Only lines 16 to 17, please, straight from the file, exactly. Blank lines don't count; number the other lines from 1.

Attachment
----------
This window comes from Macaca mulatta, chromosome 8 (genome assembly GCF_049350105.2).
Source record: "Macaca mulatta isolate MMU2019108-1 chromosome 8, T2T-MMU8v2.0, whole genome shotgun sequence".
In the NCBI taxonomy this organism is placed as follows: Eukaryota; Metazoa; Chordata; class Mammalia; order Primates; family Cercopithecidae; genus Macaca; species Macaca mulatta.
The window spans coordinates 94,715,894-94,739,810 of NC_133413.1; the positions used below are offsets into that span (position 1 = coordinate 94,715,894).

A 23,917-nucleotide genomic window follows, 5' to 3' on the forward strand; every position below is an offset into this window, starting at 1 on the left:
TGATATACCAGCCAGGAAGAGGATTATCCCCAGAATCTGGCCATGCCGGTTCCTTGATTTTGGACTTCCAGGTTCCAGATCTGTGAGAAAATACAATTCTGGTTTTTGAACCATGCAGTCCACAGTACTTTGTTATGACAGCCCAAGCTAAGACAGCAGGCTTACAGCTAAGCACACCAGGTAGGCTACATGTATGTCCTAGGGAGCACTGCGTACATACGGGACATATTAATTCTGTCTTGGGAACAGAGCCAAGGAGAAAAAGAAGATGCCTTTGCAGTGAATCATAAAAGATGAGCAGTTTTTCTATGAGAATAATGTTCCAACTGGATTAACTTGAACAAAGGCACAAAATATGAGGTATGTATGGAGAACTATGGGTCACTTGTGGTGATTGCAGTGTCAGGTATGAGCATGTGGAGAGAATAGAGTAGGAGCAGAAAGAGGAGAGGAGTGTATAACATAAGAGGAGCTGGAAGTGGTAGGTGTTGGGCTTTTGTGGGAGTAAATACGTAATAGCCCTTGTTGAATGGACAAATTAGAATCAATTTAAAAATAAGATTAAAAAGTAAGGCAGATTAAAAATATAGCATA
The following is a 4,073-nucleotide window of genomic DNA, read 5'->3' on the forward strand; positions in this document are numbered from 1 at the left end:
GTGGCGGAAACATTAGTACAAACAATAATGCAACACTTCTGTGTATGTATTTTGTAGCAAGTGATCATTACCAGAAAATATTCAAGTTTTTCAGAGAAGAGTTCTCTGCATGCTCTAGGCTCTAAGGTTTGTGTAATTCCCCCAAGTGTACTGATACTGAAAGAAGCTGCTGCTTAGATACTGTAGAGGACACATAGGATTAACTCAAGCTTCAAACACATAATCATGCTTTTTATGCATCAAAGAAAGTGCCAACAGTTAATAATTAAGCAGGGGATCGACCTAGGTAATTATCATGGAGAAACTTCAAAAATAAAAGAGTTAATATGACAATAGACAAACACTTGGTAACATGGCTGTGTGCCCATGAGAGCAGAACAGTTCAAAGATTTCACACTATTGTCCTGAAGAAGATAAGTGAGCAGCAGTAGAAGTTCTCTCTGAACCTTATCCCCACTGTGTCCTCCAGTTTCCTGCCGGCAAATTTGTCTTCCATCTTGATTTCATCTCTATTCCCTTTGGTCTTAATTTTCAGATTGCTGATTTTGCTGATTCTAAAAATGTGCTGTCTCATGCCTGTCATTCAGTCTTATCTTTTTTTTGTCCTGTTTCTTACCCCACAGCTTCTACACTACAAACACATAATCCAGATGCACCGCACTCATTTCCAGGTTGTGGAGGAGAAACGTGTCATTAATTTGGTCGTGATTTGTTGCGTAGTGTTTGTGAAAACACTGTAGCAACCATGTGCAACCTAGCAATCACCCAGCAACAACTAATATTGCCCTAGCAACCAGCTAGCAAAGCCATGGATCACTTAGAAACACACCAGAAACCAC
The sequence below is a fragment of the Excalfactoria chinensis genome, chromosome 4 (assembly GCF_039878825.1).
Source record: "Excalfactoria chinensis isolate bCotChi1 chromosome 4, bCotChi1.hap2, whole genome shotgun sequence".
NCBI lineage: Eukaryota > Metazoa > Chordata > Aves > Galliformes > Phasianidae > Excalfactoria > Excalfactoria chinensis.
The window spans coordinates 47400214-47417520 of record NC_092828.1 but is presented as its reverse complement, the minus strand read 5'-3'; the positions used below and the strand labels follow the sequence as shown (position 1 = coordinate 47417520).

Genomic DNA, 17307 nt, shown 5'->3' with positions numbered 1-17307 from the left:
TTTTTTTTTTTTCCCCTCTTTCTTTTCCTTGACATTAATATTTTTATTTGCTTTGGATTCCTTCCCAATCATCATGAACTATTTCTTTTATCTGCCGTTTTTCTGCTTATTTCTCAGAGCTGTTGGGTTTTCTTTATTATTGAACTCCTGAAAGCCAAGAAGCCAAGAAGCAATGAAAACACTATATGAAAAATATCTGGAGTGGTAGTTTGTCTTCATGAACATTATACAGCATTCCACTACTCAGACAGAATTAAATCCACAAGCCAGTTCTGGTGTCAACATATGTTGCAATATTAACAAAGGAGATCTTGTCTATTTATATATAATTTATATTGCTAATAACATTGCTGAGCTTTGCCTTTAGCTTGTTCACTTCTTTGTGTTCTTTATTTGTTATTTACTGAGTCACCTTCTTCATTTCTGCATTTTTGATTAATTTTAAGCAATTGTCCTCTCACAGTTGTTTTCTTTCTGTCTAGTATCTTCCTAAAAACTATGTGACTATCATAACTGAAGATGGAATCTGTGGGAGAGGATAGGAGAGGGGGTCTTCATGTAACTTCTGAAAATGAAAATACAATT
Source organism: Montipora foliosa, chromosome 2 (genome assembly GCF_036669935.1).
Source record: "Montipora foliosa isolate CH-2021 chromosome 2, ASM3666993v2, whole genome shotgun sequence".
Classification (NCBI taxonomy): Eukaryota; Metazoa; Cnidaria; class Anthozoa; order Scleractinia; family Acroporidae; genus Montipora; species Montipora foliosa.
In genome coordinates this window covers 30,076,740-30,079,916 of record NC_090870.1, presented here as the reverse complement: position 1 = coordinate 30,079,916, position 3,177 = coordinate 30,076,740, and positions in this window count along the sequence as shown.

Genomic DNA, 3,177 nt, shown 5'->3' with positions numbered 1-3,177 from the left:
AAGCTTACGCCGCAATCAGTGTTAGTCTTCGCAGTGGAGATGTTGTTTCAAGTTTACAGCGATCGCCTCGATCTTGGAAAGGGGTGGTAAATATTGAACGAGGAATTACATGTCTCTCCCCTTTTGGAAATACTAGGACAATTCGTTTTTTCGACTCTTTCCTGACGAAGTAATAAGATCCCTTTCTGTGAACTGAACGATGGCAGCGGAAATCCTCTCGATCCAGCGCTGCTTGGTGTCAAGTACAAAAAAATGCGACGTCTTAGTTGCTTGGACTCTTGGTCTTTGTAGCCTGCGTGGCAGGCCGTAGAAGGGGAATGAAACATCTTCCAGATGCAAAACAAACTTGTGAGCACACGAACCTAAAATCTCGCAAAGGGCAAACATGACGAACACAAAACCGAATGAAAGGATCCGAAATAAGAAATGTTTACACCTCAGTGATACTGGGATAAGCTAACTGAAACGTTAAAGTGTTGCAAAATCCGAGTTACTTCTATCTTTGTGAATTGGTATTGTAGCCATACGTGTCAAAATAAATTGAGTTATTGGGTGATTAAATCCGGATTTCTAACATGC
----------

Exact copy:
Source record: "Montipora foliosa isolate CH-2021 chromosome 2, ASM3666993v2, whole genome shotgun sequence".
Classification (NCBI taxonomy): Eukaryota; Metazoa; Cnidaria; class Anthozoa; order Scleractinia; family Acroporidae; genus Montipora; species Montipora foliosa.